My suggestion is to leave it at your current temperature in the primary for another week, then rack into secondary (with no headspace) and cold condition if you can for a week or two, then bottle. If it is still cloudy when you are ready to bottle, 24 hours prior to bottling, add some fining.

Your choice, you could rack now if you want as it appears to be close to terminal gravity.

If you cannot cold condition, just put the secondary somewhere as cool as you can organise in your house.

The cloudiness is probably just yeast still happily working away.
 

Trough Lolly

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FWIW I agree with PoL,

I did a similar brew the weekend before and I actually bottled at 1012 after about 8 days in primary (I had no room or fermenters left for cold conditioning!!). S-04 is a quick brewing English Ale yeast, that's ideal for the recipe that you used.

I used Weyermann Carapils in my brew (200g) and it does a great job in lieu of maltodextrins. I chatted via email to John Palmer about this stuff and he confirmed that the dextrinous nature of Carapils, as well as its protein content does add to the body and head of the beer - it is possible that the haze may at least be partially contributable due to the presence of this grain in the recipe, but then again, you apparently did a protein rest, according to your original mash schedule. Regardless, some cold conditioning or extended time in primary should help the beer to brighten.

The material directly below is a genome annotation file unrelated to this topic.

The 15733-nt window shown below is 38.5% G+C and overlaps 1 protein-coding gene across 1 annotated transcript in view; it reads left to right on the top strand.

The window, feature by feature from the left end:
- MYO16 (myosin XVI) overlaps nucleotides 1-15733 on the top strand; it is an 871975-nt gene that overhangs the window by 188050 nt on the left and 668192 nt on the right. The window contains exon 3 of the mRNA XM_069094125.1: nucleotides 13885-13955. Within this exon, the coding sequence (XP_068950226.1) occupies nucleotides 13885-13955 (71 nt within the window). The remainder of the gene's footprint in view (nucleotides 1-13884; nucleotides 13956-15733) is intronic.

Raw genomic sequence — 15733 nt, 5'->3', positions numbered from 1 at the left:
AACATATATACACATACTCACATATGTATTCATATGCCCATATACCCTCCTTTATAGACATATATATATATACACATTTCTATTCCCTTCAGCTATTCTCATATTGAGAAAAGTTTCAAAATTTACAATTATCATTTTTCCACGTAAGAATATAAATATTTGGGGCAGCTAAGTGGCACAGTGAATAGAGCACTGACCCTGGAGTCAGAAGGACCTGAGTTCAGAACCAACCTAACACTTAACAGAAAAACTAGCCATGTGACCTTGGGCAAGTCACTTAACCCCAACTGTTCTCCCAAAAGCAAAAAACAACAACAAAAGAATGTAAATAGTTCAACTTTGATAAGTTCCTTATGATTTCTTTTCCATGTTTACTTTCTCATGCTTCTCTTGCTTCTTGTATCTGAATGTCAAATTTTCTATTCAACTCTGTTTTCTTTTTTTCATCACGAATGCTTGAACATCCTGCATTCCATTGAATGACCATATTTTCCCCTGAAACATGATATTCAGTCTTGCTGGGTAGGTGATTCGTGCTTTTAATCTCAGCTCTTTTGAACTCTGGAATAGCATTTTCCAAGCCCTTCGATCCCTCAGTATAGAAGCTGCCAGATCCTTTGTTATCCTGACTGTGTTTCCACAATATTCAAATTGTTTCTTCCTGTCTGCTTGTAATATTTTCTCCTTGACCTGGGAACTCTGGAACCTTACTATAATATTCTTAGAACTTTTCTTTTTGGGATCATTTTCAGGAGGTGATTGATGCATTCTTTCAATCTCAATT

Earlier in the thread you mentioned hop bittering outside the main wort - You said:
I was going to do a boil of about 20 litres without the goldings and boil them in about 2 litres seperately then add this infusion to the wort and top up with spring water if needed.
Did you end up boiling the hops in a decanted portion of the wort off the main boil? If so, you might want to consider adding the hops to the main boil instead of a portion of the boil, to improve the bittering efficiency of your hops. The volume of the boil has a direct relationship between bittering efficiencies for a given amount of hops. When I do small volume boils, I actually hold back on tossing in all the malt extract until the last few minutes of the boil, so I get good bittering efficiencies during the main small boil. In my English bitter, for example I held back on 2kg of malt extract so I bittered the wort first and then tossed in the 2kg of malt extract in the last few minutes of boil - I still got good hot break from the mashed grains, etc, but didn't have to worry about a high gravity boil reducing the bittering capacity of the hops. I also do this when I toss in a kit to the main boil - mash the grains, boil, bitter the small boil and then toss in the kit in the last few minutes to finish off and ensure that I don't lose the existing bitterness and hop flavours present in the kit concentrate...

Cheers,
TL